The Ministry of Taxes of Azerbaijan has dropped tax penalties for independent news outlet Turan Information Agency four days after moving its head from pretrial detention to house arrest. Rights groups have urged authorities to drop all charges against him.
Azerbaijan’s Ministry of Taxes opened an investigation into Turan on 7 August, and on 16 August raided their office in Baku, confiscating financial, work, and personal records as well as freezing their accounts. The charges against Turan alleged that the media outlet owed ₼37,000 ($21,400) in taxes for 2014-16.
The Baku department of the Ministry informed the agency on 15 September that it dropped the tax penalties after a tax audit, Turan wrote.
The decision came four days after Mehman Aliyev, the head of the agency, was moved from pretrial detention to house arrest. Charges against him are still pending.
According to Human Rights Watch, the ministry accused Aliyev of failure to register ₼148,310 ($87,268) in grants that Turan received from 2010 to 2014, and for failure to pay ₼60,080 ($35,352) in taxes for the period of 2010 to 2016.
On 11 September, the day Aliyev was allowed to walk free from prison, the OSCE Representative on Freedom of the Media Harlem Désir reiterated his hope that Turan ‘would shortly be allowed to continue to work’.
‘We continue to urge the government of Azerbaijan to release all those incarcerated for exercising their fundamental freedoms’, the US Department of State wrote in their statement on 13 September.
Increased pressure on Azerbaijan
Azerbaijan has come under international pressure in the last month over allegations that it paid bribes to a number of high level European and UN politicians in exchange for favourable treatment. An investigation from the Organised Crime and Corruption Reporting Project (OCCRP) and others revealed that Azerbaijani authorities laundered almost $3 billion in the UK between 2012–2014, which was reportedly used to make the illicit payments. The Council of Europe has launched an investigation into the scandal.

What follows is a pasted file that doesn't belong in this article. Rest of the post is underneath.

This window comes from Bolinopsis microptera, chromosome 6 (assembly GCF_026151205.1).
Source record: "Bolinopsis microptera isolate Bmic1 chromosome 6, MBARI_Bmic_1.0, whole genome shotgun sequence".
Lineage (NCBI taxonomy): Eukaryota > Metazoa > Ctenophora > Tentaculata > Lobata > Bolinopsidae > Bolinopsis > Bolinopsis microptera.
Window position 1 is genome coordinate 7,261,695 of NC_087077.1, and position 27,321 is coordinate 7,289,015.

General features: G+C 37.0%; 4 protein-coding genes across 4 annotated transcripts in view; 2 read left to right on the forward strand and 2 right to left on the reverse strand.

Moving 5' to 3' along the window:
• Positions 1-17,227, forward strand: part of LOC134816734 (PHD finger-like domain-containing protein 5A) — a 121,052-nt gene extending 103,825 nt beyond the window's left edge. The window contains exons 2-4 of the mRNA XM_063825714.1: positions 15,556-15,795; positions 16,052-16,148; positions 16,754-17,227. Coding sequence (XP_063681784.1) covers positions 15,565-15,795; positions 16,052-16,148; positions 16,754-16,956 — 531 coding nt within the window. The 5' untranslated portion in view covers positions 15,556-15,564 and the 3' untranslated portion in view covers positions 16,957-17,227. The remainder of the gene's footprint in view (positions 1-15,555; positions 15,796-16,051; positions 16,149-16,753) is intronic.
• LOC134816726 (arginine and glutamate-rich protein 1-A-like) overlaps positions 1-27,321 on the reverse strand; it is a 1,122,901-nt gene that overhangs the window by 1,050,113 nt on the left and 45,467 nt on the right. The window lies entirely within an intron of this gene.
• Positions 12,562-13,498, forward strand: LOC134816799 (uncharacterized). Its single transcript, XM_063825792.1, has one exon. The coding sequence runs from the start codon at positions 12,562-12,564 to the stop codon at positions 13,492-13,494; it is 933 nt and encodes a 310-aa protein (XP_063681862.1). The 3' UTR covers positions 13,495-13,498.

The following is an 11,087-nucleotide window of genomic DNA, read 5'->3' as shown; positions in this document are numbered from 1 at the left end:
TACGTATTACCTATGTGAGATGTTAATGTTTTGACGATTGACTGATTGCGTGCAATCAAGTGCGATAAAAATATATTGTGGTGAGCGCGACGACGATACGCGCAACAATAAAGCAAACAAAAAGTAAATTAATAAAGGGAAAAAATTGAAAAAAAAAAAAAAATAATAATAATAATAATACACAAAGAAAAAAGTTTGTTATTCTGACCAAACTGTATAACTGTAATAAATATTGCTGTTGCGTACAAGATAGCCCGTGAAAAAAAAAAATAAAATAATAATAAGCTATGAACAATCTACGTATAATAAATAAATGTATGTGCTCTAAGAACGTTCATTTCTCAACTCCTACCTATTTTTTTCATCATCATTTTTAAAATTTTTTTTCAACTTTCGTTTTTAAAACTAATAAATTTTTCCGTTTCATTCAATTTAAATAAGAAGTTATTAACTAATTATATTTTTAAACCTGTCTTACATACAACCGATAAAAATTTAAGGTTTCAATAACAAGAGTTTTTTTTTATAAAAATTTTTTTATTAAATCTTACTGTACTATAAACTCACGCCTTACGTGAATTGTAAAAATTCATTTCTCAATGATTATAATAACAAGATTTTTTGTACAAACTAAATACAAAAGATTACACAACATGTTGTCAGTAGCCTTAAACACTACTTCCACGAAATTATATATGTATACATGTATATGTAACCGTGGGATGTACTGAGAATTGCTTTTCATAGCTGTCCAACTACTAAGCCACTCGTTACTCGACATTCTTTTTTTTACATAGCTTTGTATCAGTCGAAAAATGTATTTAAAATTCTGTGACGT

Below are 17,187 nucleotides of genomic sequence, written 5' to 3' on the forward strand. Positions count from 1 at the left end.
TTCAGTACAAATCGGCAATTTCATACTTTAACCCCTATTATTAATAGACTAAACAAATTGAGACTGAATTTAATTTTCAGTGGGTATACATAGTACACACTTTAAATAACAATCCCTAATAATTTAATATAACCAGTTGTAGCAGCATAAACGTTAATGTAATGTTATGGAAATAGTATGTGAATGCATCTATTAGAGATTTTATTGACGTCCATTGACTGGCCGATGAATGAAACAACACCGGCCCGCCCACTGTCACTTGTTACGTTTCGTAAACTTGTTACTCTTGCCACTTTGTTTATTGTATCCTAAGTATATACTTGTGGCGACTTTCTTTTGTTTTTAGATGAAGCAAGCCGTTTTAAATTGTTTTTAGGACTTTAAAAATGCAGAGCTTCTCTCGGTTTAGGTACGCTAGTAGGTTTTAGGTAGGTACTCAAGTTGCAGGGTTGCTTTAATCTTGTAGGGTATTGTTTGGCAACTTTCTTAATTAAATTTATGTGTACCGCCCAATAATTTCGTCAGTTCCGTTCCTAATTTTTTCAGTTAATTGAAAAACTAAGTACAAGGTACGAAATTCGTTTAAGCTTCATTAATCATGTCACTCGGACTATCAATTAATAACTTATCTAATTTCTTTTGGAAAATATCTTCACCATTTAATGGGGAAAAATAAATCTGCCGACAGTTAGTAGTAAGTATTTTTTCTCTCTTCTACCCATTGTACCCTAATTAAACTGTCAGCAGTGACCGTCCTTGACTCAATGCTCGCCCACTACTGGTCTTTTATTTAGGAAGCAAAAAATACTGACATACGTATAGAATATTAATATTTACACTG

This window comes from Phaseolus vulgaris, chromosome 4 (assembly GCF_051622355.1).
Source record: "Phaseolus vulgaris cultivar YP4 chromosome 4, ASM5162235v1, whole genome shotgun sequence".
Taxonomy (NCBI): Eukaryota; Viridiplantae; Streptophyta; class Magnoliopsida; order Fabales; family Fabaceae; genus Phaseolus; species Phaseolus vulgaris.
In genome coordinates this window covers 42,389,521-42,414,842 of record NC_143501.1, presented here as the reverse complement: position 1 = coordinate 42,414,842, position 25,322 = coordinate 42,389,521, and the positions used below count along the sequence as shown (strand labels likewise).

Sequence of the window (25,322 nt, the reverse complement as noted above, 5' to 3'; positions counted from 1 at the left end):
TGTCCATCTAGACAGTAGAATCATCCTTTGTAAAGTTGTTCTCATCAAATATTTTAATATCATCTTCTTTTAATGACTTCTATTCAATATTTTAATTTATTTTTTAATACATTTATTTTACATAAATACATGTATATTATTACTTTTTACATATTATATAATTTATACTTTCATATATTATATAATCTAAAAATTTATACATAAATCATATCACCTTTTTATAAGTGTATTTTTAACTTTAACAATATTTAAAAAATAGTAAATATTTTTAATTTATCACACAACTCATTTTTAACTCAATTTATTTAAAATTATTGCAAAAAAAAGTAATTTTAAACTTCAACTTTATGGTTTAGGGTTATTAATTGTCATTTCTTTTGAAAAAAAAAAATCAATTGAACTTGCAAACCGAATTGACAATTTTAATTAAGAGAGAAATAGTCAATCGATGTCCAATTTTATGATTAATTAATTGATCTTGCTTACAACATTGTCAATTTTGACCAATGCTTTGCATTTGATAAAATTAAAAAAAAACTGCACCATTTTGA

Azerbaijani authorities have denied any wrongdoings, instead claiming Hungarian-born American billionaire philanthropist George Soros and ‘Armenian lobby’ were behind the investigation. The government denounced the allegations as ‘groundless, biased, and provocative’.
Several day after the results of OCCRP’s investigation were published, on 15 September, Baku Court of Appeals released Faig Amirli, financial director of Azerbaijani newspaper Azadlig, from custody with a suspended sentence, but did not drop charges against him.
Four days earlier, Azerbaijani President Ilham Aliyev signed an order pardoning blogger Aleksandr Lapshin, who was imprisoned for visiting Nagorno-Karabakh.
For years Azerbaijan has been criticised for its dismal record on media freedom and repression of journalists, the media, and opposition figures by a number of international watchdogs, including Freedom House, Reporters Without Borders, and the Institute for Reporters’ Freedom and Safety.
In a recent move, Radio Free Europe/Radio Liberty filed a case against the Azerbaijani authorities in the European Court of Human Rights about the case involving their local branch, Radio Azadlig, which was raided in 2014 for alleged tax crimes.
The article was amended on 19 September 2017.